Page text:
Antique Tuareg Manilla Currency/Slave Bracelet, North /West Africa (3156JCE)


H: 3.5”  W: 3.625”  Thick: 0.50” Circum. 10.125” | FREE SHIPPING

This finely fashioned antique Tuareg manilla bracelet/anklet from Mali or Niger was fashioned using a sand mold to create a slim circular-shaped bracelet with hoof-shaped terminals, hand incised line decorations, and applied faceted rounded beads at the open ends. It is decorated with v-shaped incised striations that continue through the ends with 13 facet ends.  Manillas were important currency for nomadic populations since they were easily portable. It is in excellent condition with a fine patina, some signs of age, and wear and comes with a wood and metal stand.


For centuries the Tuareg, historically nomadic tribal peoples who traversed the Sahel region and the Sahara Desert, like most African peoples, especially in West Africa, created metal arm and ankle bracelets that were symbols of wealth and status, fashion adornments, used ceremonially for births, coming of age, marriages, and burials, to trade for animals and domestic and agricultural goods and as a medium of exchange where there were no banks or conventional currency exchange systems. This Manilla is from  Mali or Niger. Individual Tuareg tribes each use unique symbolism and decorative motifs passed down for generations. Dassine Oult-Yemma, the Poet of the Ahaggar explained that sticks indicate legs of men, camels and other animals, crosses or x’s indicate guiding signals at roads, and circles have a spiritual meaning. “We start from our heart, and move from circle to circle ever more widely, into the Circle of Life, like the horizon circles around you and your herd.” (Hagan and Meyers).

During the colonization of Africa in the 1500s, the British, French, Portugese, Belgians and Dutch appropriated these bracelets and manufactured their own versions they named manillas. Once a beautiful indigenous form of currency and adornment for and by African peoples, manillas became the currency for the slave trade to the Americas and were referred to as slave bracelets, slave trade money, currency slave bracelets and slave currency to purchase slaves to work on plantations in the Americas. Slave bracelets were finally prohibited for use by foreign traders under the Manilla Currency Ordinance of 1919 but continued to be used by the West African Currency Board for several decades. The 1940s and 50’s witnessed a strong and successful movement to collect, confiscate and meltdown manillas to use for other purposes. Manillas are still worn by slave descendants in the Caribbean as a significant family treasure to pass on to future generations.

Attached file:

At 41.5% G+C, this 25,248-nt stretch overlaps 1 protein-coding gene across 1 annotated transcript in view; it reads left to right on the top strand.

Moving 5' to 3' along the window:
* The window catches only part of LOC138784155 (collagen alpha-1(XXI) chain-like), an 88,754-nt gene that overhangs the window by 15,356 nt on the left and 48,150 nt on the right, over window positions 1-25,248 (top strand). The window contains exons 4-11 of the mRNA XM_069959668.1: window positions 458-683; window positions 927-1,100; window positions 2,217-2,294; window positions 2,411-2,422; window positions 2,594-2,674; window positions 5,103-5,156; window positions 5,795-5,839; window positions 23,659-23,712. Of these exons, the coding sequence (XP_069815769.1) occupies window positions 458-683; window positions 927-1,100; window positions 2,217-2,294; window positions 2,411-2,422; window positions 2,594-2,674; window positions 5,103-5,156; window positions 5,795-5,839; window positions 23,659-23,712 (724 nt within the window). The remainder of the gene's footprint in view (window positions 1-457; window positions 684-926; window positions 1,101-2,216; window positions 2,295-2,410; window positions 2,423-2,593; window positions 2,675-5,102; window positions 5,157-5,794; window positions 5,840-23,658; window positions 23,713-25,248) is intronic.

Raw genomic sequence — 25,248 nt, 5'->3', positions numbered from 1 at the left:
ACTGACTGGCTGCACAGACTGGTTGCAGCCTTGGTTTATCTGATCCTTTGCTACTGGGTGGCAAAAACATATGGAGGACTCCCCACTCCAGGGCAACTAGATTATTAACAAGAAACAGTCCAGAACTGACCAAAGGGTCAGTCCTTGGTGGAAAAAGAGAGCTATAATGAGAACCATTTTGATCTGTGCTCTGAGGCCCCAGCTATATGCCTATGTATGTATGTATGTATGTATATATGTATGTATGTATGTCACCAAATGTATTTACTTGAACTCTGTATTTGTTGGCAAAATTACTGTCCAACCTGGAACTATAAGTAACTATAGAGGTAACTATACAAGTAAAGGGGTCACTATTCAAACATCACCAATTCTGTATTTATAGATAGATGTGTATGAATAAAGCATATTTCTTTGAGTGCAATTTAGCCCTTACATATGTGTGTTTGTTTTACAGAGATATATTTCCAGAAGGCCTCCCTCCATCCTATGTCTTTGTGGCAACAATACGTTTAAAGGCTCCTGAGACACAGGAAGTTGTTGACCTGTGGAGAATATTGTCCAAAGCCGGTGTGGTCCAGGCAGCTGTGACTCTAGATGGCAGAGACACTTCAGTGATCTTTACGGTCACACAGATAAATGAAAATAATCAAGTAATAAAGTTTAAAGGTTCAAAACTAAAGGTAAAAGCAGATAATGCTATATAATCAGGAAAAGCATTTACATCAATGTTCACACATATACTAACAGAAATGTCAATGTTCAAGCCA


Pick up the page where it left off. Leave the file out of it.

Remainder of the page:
Helen E. Hagan and Lucile Meyers, Tuareg Jewelry: Traditional Patterns and Symbols, Xlibrus Corporation, 2006.

African Jewelry, African Slave Trade Bracelets/Manilla, North Africa, Saharan Africa, Tuareg, West Africa

Additional information

Place of Origin

Africa, North and West Africa


Antique (1200-1920)


19th Century

Materials and Technique

Bronze/brass/copper alloy

Dimensions (inches)

H: 3.5" W: 3.625" Thick: .437" Circum: 10.125"

Dimensions (metric)

H: 8.9 cm W: 9.1 cm Thick: 1.12 cm Circum: 25.78 cm




Excellent, fine patina demonstrating age and use

Reference Number


Shipping Box Size